With 13 championship rings (11 as a coach and two as a player for the Knicks), Phil Jackson is in a class of his own. Grunwald could have reached out to him and still hired Woodson in the event that Jackson wasn’t interested or the two sides failed to work out a deal, without Woodson losing face. Jackson also has experience coaching superstars and the cachet to bring Anthony on board.
Grunwald didn’t explain his unwillingness to contact Jackson, other than to state that Woodson had the first shot at the job and he blew Grunwald and Dolan away during his interview. So, are we to believe that based on 24 games and an interview that Woodson is more qualified to lead this Knicks team to a championship than Jackson?
Grunwald’s history with Woodson had to factor into his decision. The two were teammates at Indian University under Bobby Knight. From a more sinister perspective, it’s natural to wonder if another former Indiana Hoosier and Dolan adviser, Isiah Thomas, was involved with the decision. Is it merely a coincidence that the two men who replaced him as the Knicks coach and general manager were ultimately forced out in favor of two IU grads?
It’s also conceivable that Dolan was turned off by Jackson’s personality and/or price tag. The Knicks owner is fanatical about controlling the flow of information out of the franchise and the Zen Master is known to speak his mind about various league, team and player issues. Jackson also would have likely demanded at least $10 million a year, $6 million per year more than the Knicks are paying Woodson. Though, money has never been an issue for Dolan before and he couldn’t have known Jackson’s price tag without reaching out to him.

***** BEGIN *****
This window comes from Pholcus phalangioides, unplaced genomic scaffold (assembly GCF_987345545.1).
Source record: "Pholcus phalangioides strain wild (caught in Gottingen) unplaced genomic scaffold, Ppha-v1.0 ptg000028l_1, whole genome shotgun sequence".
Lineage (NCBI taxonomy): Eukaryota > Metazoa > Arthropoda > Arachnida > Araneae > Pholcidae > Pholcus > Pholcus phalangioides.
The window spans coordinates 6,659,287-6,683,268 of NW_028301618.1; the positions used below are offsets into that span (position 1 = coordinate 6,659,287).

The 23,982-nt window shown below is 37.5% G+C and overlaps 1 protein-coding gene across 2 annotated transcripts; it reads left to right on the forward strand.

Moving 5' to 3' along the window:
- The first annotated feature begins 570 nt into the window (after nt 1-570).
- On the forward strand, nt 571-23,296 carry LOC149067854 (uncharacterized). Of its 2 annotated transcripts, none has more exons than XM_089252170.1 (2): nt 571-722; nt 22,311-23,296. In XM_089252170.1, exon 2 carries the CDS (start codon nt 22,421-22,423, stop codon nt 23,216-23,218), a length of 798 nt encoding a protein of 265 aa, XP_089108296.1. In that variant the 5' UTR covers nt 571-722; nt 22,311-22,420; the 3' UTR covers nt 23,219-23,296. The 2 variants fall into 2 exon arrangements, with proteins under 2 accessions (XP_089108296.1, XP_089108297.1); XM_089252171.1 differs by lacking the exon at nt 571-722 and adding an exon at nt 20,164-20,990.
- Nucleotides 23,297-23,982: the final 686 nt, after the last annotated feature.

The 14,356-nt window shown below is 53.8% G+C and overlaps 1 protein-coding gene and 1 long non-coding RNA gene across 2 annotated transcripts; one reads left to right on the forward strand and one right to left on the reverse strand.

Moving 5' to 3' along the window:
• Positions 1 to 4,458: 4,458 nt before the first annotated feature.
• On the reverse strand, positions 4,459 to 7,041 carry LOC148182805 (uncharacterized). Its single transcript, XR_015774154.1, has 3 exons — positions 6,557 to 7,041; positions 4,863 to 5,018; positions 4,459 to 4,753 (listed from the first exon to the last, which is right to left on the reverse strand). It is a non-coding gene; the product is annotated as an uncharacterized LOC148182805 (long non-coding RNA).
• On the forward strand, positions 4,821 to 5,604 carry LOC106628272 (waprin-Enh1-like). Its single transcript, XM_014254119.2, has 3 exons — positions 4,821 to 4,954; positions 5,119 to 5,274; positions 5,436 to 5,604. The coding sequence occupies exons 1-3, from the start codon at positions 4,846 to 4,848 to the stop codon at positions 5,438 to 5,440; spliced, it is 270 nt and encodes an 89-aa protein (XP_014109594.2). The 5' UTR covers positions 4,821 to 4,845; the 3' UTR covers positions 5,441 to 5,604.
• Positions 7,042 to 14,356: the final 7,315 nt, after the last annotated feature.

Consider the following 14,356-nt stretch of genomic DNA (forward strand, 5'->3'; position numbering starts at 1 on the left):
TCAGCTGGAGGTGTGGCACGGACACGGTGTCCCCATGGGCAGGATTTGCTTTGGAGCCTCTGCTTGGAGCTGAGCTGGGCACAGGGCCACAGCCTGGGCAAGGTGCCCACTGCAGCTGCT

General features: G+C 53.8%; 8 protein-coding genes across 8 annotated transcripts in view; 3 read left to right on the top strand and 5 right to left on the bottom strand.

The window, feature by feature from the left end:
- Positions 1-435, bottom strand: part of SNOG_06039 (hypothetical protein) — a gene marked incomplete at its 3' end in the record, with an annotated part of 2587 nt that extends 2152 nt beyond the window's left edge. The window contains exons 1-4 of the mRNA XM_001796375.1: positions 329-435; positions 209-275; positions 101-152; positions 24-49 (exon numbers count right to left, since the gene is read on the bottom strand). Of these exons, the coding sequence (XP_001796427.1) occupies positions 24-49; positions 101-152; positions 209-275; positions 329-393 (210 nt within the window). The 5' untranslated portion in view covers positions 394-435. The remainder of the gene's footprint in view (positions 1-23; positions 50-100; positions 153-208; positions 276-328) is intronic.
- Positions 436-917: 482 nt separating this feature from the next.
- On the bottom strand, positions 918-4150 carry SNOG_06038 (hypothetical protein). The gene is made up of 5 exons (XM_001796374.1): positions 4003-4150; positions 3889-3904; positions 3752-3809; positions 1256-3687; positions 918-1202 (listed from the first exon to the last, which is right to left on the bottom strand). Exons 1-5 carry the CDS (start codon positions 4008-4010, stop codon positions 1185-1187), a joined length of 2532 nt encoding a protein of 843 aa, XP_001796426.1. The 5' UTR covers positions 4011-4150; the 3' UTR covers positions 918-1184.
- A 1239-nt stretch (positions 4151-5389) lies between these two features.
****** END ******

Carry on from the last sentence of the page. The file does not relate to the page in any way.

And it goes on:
It’s not clear whether Jackson would have been interested in the job if the Knicks did call. Sources close to him, including his girlfriend Jeanie Buss, have stated that he’s interested in coaching. Even if he does want to return to the sidelines, it’s questionable whether he’d be intrigued by the Knicks job. Earlier in his coaching career he hinted that he was interested in following in the footsteps of his mentor Red Holzman, but the Knicks personnel doesn’t fit his modus operandi, a young squad built around two superstars who have yet to hit their prime.
Bill Simmons of Grantland.com stated during a podcast last week that he “knows for a fact” that Jackson was interested in the Knicks job. Yet, Phil’s former Knicks teammates, Bill Bradley, Earl Monroe and Walt Frazier, gave MSG Network’s Alan Hahn the impression that the Jackson wasn’t interested in the job.
Of course, the Knicks will never know. The 11-time championship coach may have been chomping at the bit for a shot to return his former team to glory, but without even inquiring as to his services the Knicks opted for Mike Woodson instead. Not even a ring.
by Paul Knepper